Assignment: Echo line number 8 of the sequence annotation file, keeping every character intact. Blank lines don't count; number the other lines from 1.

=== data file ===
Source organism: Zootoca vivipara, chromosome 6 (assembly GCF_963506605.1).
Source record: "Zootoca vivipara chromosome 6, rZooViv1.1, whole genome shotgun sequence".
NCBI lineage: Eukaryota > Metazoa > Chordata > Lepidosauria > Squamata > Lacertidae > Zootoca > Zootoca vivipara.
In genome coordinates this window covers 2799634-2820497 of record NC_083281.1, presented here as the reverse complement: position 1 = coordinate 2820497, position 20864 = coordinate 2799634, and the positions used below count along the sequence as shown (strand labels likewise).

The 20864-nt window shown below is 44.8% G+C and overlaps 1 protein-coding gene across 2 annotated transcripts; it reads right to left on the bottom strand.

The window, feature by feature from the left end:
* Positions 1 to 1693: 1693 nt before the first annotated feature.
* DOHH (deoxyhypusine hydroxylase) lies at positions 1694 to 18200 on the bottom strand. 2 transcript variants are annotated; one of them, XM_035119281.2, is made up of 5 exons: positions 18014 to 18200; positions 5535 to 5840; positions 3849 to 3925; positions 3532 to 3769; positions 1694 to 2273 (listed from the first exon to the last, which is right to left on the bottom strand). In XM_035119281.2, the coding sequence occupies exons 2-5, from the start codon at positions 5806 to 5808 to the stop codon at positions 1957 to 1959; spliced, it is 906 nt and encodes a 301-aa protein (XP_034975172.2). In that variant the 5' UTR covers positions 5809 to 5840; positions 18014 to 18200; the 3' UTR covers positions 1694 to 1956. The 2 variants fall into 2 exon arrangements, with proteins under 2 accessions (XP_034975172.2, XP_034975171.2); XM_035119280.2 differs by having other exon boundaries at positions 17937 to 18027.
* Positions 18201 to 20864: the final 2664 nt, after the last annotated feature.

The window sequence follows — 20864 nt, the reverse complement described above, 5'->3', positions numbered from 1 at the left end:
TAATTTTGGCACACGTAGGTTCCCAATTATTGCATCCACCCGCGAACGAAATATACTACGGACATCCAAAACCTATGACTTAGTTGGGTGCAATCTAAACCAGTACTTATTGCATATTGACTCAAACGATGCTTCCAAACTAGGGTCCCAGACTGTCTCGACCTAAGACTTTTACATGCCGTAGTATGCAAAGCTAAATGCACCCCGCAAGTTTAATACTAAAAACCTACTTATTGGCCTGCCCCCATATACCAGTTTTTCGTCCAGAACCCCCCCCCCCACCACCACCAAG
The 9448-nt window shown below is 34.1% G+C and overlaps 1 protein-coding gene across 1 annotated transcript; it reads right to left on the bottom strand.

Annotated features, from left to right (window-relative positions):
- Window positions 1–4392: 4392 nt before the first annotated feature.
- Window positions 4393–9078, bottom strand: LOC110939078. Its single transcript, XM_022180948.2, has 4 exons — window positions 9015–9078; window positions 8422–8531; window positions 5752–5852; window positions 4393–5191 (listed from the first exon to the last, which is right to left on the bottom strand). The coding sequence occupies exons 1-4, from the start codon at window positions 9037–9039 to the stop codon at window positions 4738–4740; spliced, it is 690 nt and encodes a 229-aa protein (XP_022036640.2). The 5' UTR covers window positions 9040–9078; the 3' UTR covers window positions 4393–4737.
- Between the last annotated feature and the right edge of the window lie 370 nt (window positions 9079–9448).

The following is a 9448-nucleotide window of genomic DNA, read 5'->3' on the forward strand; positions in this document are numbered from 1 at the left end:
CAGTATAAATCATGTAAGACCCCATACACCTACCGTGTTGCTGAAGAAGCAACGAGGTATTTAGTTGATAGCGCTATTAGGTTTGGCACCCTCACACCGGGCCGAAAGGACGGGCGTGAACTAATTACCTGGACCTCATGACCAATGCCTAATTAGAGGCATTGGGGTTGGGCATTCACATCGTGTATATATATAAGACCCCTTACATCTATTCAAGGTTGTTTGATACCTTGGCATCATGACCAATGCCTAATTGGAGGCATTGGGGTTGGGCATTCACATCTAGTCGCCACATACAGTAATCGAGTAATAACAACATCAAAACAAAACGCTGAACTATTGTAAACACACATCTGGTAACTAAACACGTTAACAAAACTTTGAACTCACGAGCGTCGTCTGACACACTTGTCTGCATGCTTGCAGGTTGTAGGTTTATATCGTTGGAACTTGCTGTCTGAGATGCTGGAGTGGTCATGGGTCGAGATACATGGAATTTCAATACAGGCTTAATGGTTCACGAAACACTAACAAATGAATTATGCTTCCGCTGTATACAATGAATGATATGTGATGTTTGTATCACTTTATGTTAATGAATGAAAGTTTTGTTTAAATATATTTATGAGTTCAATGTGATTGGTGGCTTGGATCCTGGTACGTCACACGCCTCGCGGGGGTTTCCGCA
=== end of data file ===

* DOHH (deoxyhypusine hydroxylase) lies at positions 1694 to 18200 on the bottom strand. 2 transcript variants are annotated; one of them, XM_035119281.2, is made up of 5 exons: positions 18014 to 18200; positions 5535 to 5840; positions 3849 to 3925; positions 3532 to 3769; positions 1694 to 2273 (listed from the first exon to the last, which is right to left on the bottom strand). In XM_035119281.2, the coding sequence occupies exons 2-5, from the start codon at positions 5806 to 5808 to the stop codon at positions 1957 to 1959; spliced, it is 906 nt and encodes a 301-aa protein (XP_034975172.2). In that variant the 5' UTR covers positions 5809 to 5840; positions 18014 to 18200; the 3' UTR covers positions 1694 to 1956. The 2 variants fall into 2 exon arrangements, with proteins under 2 accessions (XP_034975172.2, XP_034975171.2); XM_035119280.2 differs by having other exon boundaries at positions 17937 to 18027.